Oxford’s Zero Emission Zone launches after Covid-19 delays
Oxford City Council has this week launched its long-awaited Zero Emission Zone (ZEZ) on a pilot basis, as part of its plans to roll out charges across the city centre next year.
The ZEZ came into effect on Monday (28 February) and is covering a small area in Oxford’s city centre. The original start date was in 2020, but the launch was delayed due to Covid-19.
Now, motorists entering or driving within the ZEZ between 7am and 7pm, and not using a zero-emission vehicle, will be subjected to a charge of between £2 and £10 depending on the vehicle type. Charges can be paid up to six days before the journey or up to six days after, Funding raised from charges and fines will be used to cover the scheme’s running costs.
Exemptions have been put in place for certain groups, including residents with disabilities, and the council is assuring small businesses and residents located within the ZEZ that they will be eligible for discounted rates.
Learnings from the pilot ZEZ will be taken on board by the council ahead of its planned expansion in 2023. At that point, the council is planning to grow the zone to encompass the entirety of Oxford’s city centre.
The expansion forms part of the local authority’s commitment to ensuring that levels of NO2 – a common air pollutant primarily caused by road transport – are no higher than 30 micrograms per cubic metre of air (30 µg/m3) by the end of 2025. The ZEZ also feeds into the council’s net-zero plan, which has a 2040 deadline. Transport notably accounts for 17% of Oxford’s total annual emissions footprint.
“The start of the ZEZ pilot is a landmark event for the city of Oxford and our journey to tackle toxic air pollution and reduce our carbon emissions,” said Oxford City Council’s deputy leader and cabinet member for green transport and zero-carbon Oxford, Cllr Tom Hayes.
“For five years the City Council and I have been engaging with businesses and citizens to develop the ZEZ, and I want to thank everyone for sharing their passion for cleaner air and knowledge about how to pragmatically achieve it.”
The news from Oxford comes shortly after local authorities in Greater Manchester were granted permission from the UK Government to delay the launch of the local Clean Air Zone (CAZ), after businesses said they would need more time to prepare due to the impacts of Covid-19. Manchester’s CAZ was due to come into effect from May 2022, in phases. The first phase will now begin later this year.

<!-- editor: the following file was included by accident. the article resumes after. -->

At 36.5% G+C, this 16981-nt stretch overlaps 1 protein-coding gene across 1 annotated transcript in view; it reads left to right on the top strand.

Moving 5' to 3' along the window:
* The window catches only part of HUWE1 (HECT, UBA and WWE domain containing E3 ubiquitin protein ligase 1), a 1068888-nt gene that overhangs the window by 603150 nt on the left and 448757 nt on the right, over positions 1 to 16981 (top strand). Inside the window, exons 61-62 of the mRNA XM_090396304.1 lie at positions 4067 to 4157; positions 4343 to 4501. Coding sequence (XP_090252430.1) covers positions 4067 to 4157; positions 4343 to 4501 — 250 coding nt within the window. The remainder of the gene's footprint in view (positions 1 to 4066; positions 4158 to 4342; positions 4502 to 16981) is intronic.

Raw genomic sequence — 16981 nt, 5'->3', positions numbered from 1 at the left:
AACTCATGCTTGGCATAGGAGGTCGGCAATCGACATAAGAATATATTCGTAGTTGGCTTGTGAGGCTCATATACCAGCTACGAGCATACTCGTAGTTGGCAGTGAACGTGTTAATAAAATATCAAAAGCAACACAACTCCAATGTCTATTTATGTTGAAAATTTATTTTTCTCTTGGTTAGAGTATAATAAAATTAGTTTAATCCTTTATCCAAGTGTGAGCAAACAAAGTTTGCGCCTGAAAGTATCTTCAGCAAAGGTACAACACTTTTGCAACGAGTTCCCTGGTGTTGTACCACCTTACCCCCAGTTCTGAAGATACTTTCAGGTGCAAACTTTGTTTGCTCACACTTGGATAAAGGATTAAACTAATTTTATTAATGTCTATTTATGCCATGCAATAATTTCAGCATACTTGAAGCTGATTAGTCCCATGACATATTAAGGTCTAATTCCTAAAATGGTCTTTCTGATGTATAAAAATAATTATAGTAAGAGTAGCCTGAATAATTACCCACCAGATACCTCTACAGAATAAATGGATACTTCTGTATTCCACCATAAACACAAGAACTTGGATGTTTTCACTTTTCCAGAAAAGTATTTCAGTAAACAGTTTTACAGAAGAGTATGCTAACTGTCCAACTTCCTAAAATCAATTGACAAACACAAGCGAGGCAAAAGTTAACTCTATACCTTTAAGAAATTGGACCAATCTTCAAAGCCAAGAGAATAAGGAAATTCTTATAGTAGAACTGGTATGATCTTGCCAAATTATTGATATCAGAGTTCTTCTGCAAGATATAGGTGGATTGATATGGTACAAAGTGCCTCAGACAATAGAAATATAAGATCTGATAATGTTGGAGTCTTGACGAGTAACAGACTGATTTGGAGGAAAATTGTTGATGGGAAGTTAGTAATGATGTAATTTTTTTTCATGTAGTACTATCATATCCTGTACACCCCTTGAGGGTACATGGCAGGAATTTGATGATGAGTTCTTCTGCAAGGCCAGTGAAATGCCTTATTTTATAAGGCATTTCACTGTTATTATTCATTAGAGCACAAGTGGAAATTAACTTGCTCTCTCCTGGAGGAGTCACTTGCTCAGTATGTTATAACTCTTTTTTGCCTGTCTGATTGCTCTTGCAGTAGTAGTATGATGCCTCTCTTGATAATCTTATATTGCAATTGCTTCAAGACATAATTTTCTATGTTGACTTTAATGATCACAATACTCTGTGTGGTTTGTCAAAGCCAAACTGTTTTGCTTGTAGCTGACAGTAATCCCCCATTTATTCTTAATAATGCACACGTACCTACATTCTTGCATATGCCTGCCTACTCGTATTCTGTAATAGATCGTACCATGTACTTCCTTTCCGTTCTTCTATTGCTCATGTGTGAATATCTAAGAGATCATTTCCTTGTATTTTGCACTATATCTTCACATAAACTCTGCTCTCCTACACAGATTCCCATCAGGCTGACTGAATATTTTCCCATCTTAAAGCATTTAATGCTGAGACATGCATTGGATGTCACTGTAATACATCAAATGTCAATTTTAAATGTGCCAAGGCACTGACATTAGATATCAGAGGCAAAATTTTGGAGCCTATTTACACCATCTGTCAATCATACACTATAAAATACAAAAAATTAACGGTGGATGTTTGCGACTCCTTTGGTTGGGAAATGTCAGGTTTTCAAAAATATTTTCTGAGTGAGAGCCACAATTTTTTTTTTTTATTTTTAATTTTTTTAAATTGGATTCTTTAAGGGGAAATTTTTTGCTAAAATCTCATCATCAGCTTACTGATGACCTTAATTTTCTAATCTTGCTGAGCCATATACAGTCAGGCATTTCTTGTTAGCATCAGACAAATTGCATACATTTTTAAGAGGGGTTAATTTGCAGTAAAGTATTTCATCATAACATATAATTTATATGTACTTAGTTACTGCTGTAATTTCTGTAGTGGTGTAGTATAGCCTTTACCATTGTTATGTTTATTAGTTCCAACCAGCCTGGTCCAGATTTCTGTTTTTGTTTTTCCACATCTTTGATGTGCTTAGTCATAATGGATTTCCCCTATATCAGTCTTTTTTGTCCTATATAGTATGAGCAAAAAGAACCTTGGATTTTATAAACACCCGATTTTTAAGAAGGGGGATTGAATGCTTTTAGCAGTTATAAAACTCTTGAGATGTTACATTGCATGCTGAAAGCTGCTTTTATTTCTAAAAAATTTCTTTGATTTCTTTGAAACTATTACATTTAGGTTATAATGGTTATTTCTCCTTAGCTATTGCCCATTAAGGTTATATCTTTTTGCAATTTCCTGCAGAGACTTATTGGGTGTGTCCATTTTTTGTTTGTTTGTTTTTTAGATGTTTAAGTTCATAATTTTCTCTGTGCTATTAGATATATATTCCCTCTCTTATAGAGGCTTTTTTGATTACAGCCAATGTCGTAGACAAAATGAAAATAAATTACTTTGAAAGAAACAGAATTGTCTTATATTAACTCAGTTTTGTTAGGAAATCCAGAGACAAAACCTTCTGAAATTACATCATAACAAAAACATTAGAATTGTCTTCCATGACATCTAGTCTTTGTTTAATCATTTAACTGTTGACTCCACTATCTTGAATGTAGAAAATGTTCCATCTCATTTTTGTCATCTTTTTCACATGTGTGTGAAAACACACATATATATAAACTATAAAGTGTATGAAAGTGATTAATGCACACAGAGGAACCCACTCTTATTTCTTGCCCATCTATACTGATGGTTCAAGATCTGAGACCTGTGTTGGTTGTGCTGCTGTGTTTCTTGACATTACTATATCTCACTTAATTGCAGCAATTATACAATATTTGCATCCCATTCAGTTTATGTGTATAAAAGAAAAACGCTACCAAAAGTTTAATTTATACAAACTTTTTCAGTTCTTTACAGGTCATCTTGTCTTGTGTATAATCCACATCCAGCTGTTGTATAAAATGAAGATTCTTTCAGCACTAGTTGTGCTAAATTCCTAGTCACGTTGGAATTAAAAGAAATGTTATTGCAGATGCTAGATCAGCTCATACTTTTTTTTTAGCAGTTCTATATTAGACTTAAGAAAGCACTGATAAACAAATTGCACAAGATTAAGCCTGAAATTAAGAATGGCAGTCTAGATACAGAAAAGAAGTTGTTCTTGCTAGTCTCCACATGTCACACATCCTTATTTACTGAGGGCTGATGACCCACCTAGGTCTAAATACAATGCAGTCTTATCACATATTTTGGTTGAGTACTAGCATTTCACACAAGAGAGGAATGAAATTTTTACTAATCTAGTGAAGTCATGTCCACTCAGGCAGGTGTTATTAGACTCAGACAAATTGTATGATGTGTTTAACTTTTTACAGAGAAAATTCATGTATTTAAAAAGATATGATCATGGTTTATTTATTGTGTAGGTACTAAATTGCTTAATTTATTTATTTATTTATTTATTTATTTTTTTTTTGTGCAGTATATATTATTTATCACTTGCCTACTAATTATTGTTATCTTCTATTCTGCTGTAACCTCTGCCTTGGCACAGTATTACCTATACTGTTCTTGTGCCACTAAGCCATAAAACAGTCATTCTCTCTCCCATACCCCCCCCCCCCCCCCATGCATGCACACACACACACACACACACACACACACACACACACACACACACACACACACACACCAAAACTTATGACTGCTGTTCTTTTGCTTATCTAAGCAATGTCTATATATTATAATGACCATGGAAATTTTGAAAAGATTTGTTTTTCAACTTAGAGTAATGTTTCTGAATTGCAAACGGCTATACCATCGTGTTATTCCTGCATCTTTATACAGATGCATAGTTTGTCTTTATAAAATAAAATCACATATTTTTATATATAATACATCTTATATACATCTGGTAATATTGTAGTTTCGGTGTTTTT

Meanwhile, in London, Mayor Sadiq Khan announced that he is considering an expansion of London’s Ultra-Low Emissions Zone (ULEZ) to cover all of Greater London by 2024. That announcement was made after the London Assembly was presented with roadmaps for delivering on the capital’s 2030 net-zero target, which covers to all operational emissions including those generated by Transport for London (TfL).
Imperial College London’s Environmental Research Group has this week published new research, commissioned by the Clean Air Fund, concluding that it is possible to bring the majority of the UK within the World Health Organisation’s (WHO) air quality limits by the end of the decade.
Achieving this reduction in fine particulate matter, the report states, will require updated legal commitments from the Government, and concerted work with the public and private sectors to reduce pollution from sources including road transport.
“We understand the sources of air pollution that must be targeted, and we have the technologies to reduce emissions to low levels or to eliminate them completely,” said Imperial Environmental Research Group member professor Frank Kelly. “ By grasping this knowledge and capability now, the UK Government can improve our air quality and the health of people of all ages and at the same time, contribute to climate neutrality.”
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